The historical prison drama “Papillon,” directed by Franklin J. Schaffner, is based on the autobiographical writings of French prisoner Henri Charrière. The film, which was filmed in isolated areas, stars Dustin Hoffman and Steve McQueen in the title roles. The story follows Henri Charriere (Papillon), who receives a prison sentence in French Guiana. There, he meets Louise Dega, a forger, and they decide to devise a scheme to break out of the jail. Similar to “Escape Plan,” “Papillon” likewise depicts the two main characters teaming up for their own benefit and to aid one another in getting out of the infamous prisons.
Rescue Dawn (2007)
“Little Dieter Needs to Fly,” a 1997 documentary film directed and written by Werner Herzog, served as the inspiration for “Rescue Dawn.” The film is based on the life of German-American aviator Dieter Dengler. The story follows Dengler (Christian Bale) during the Vietnam War as his aircraft is shot down and he is taken prisoner by the locals. The highly regarded movie follows Dengler during his confinement as he attempts to devise and carry out a scheme that will enable him and five other insane inmates to escape. Notwithstanding the numerous challenges they face each time they are on the verge of success, both films demonstrate the collaboration required to achieve a successful result.
The Colditz Story (1955)
Based on Pat Reid’s 1952 autobiographical novel about a British Army officer being imprisoned in Germany’s Colditz Castle during World War II, “The Colditz Story” is a British prisoner of war film. The film, directed by Guy Hamilton, follows Pat Reid and Richmond, two British officers, as they are apprehended and sent to the impenetrable German castle, where they organise the other detainees to find a way out. While the location of the protagonists’ captivity is where “Escape Plan” and “The Colditz Story” are similar, the latter work, which is a war autobiography, manages to emphasise the variety of true situations it deals with.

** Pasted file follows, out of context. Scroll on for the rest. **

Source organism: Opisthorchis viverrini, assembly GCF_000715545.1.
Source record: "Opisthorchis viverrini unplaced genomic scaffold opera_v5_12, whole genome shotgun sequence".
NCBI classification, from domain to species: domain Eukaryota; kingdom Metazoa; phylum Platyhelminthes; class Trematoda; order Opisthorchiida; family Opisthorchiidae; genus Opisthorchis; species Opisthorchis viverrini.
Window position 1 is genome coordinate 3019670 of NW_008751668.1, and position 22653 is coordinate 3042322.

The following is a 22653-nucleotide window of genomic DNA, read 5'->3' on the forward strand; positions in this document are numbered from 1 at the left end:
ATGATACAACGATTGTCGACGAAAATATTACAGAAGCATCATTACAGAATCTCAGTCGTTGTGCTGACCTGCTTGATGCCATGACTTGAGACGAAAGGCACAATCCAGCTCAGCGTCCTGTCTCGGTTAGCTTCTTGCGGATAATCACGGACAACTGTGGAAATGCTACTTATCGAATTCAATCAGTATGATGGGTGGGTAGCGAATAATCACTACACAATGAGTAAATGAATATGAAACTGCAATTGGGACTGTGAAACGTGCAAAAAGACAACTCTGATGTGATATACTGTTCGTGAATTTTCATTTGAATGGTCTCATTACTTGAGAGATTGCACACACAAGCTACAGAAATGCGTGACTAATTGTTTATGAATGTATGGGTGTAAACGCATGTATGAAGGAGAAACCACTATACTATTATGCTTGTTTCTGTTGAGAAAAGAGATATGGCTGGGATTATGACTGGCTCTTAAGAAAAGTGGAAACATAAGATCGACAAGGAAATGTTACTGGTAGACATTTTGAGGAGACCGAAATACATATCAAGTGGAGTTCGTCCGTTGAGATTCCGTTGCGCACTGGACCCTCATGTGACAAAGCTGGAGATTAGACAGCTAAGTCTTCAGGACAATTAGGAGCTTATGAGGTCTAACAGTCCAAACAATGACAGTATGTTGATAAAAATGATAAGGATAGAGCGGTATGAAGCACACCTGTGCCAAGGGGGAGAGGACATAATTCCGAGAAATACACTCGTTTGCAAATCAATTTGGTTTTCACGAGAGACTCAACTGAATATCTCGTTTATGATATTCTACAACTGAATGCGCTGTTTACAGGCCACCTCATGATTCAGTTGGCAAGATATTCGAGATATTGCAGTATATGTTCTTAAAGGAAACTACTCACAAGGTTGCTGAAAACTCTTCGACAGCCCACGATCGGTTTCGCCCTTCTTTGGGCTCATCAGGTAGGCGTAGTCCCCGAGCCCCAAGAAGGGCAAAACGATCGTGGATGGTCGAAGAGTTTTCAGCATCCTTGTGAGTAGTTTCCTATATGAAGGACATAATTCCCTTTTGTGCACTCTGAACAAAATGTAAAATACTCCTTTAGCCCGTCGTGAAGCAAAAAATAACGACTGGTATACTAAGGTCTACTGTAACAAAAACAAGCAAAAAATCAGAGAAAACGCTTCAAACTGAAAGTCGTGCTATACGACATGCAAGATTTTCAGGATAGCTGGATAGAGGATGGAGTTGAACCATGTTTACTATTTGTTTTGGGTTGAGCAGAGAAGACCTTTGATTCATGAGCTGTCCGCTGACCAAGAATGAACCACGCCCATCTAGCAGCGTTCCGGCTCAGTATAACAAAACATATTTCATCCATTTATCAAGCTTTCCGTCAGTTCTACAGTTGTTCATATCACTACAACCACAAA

The Great Escape (1963)
Based on Paul Brickhill’s book of the same name, John Sturges’ highly regarded “The Great Escape” explores sub-themes of suspense and adventure. The story of the movie, which takes place in World War II, centres on the mass breakout of a group of British Commonwealth POWs from the infamous Stalag Luft III prison camp in Germany. The movie was greatly fictionalised in order to increase its overall commercial appeal. With Steve McQueen, Richard Attenborough, and James Garner playing key roles, the cast was outstanding. In contrast to “The Escape Plan,” which is set in a contemporary setting, “The Great Escape” is set during World War II. Nevertheless, both movies have heroes who, in spite of overwhelming odds, engage in complex planning to create a successful escape plan.
The Grand Illusion (1937)
The Grand Illusion, directed by Jean Renoir, is a French war film that chronicles the attempts of two French troops, Maréchal and Boëldieu, to breach German airspace, only to be apprehended and held as German prisoners of war. The narrative then centres on their subsequent attempt at escape. Critics have regarded “The Grand Illusion” as a French cinematic masterpiece for its portrayal of social disparities in Europe and its anti-war message, saying it portrays the essential core of human connections amid the chaos of World War I. Similar to “Escape Plan,” “The Grand Illusion” examines two individuals who are distinct from one another yet are in comparable circumstances as they attempt to come up with a strategy that will set them free.
Von Ryan’s Express (1965)
The 1964 novel of the same name by David Westheimer served as the inspiration for Mark Robson’s “Von Ryan’s Express,” widely regarded as one of Frank Sinatra’s most popular motion pictures. It shows the attempts made by Colonel Ryan, a captured pilot in the US Army Air Corps, to persuade a number of British POWs to carry out a risky mass escape by capturing a cargo train carrying POWs and travelling across German-occupied Italy to Switzerland. Both “Von Ryan’s Express” and “Escape Plan” will make audiences both excited to see the protagonists’ bravery in a life-or-death scenario and terrified that one tiny error could mean the difference between their lives and death.